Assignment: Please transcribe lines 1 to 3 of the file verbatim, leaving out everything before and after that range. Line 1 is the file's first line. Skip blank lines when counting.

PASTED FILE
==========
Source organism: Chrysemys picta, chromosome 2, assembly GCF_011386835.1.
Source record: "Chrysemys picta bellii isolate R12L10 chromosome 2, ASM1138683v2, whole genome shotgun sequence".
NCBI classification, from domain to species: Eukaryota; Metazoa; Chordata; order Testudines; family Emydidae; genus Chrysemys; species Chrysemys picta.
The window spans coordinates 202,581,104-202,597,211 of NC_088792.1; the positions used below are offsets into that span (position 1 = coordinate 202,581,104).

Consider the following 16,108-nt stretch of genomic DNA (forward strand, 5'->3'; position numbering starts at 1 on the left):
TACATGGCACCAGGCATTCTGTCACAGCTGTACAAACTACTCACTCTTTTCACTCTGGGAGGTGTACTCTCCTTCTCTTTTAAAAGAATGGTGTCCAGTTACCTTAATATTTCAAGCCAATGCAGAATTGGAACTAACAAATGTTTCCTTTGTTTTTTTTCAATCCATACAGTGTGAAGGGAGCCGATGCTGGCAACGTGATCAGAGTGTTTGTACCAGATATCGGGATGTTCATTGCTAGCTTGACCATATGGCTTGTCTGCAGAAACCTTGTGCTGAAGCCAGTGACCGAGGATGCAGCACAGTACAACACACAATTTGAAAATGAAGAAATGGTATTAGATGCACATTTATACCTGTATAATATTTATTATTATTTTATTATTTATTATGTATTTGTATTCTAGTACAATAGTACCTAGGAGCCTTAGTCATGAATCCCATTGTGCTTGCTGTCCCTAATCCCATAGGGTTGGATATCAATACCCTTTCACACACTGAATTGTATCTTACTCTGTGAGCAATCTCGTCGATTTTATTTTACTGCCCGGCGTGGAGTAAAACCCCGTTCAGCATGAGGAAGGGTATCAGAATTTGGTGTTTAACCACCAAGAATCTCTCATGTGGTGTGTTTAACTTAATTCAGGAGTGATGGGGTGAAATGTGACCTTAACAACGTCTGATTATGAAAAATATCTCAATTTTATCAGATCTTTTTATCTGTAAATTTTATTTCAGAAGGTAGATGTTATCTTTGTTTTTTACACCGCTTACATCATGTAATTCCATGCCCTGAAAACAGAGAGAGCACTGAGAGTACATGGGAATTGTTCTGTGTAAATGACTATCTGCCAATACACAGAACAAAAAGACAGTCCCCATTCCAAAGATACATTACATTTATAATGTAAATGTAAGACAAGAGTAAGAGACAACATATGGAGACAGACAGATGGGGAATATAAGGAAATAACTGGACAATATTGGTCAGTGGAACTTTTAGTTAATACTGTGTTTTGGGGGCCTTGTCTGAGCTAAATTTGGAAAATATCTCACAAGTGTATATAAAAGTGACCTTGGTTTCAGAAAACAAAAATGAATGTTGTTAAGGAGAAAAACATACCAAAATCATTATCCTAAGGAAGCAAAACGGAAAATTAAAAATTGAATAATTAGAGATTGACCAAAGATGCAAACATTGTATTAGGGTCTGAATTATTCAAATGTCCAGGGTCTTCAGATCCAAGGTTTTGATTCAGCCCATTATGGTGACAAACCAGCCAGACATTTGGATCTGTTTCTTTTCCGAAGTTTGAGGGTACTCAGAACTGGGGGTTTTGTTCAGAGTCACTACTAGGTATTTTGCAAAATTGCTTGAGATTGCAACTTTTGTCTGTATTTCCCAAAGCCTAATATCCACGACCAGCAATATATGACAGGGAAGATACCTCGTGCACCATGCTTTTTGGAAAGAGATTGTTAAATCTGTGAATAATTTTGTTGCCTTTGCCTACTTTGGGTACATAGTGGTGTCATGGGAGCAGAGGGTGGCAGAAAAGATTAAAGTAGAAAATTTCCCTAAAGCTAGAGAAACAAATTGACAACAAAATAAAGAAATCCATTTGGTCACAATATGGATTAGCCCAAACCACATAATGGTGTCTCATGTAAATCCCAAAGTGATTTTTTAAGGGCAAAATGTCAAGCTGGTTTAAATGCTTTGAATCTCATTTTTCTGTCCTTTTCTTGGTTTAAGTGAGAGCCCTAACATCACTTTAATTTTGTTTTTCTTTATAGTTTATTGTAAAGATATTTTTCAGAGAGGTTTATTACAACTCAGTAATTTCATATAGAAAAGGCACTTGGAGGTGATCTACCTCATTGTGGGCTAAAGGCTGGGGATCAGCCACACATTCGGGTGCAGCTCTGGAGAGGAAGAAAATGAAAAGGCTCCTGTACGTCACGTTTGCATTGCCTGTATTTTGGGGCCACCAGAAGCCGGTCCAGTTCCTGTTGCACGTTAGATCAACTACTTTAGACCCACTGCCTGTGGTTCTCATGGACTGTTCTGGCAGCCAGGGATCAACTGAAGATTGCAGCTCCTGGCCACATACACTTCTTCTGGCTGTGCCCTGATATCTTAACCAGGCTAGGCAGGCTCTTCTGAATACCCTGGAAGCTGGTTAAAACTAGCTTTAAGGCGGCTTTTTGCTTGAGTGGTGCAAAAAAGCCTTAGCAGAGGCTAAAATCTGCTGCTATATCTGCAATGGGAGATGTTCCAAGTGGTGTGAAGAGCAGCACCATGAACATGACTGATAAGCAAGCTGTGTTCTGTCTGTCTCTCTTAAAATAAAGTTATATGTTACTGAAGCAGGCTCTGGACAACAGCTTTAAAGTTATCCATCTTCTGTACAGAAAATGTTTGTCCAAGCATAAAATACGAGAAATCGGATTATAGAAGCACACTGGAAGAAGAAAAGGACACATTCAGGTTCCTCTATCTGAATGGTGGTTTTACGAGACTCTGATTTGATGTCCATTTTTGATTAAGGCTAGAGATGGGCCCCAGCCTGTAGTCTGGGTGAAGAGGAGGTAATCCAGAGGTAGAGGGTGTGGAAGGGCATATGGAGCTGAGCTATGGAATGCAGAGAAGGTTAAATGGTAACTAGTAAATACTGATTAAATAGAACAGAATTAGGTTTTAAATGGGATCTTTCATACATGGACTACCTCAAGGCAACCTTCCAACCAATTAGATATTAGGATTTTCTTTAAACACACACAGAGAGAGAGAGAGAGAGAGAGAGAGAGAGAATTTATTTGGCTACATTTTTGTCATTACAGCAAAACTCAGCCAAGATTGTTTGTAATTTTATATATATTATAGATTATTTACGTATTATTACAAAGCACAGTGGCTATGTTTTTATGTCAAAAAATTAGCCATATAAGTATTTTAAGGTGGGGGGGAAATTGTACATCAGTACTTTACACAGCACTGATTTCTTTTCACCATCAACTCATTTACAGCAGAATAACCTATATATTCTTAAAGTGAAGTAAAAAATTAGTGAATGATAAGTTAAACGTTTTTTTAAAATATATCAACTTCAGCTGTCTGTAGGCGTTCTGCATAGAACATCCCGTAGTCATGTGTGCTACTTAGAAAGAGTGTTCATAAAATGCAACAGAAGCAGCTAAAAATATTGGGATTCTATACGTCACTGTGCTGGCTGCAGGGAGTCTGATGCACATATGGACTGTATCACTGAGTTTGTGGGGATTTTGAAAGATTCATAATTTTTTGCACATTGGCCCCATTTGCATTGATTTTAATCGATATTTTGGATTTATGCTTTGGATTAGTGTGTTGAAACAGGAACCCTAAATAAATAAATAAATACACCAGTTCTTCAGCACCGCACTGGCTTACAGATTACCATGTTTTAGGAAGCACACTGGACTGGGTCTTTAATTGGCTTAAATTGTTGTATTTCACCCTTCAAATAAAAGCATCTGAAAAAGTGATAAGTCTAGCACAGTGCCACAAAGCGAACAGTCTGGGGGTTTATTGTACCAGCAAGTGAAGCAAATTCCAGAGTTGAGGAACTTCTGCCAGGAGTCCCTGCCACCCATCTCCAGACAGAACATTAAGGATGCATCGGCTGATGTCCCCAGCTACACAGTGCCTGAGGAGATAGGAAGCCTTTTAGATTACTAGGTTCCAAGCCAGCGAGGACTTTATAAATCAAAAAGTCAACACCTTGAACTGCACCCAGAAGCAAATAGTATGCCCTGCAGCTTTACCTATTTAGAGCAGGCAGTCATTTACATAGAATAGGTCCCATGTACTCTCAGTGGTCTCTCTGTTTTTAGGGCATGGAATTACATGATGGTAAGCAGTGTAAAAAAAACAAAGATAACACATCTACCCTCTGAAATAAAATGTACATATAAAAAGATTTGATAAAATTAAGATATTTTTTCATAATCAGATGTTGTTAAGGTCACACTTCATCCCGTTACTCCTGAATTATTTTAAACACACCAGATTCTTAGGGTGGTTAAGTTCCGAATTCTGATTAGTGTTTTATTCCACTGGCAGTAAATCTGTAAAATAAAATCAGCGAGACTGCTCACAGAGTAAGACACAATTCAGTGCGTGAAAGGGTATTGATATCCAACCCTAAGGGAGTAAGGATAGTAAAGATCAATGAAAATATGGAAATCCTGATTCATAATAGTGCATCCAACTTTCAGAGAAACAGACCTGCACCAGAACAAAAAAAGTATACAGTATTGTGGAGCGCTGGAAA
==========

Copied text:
Source organism: Chrysemys picta, chromosome 2, assembly GCF_011386835.1.
Source record: "Chrysemys picta bellii isolate R12L10 chromosome 2, ASM1138683v2, whole genome shotgun sequence".
NCBI classification, from domain to species: Eukaryota; Metazoa; Chordata; order Testudines; family Emydidae; genus Chrysemys; species Chrysemys picta.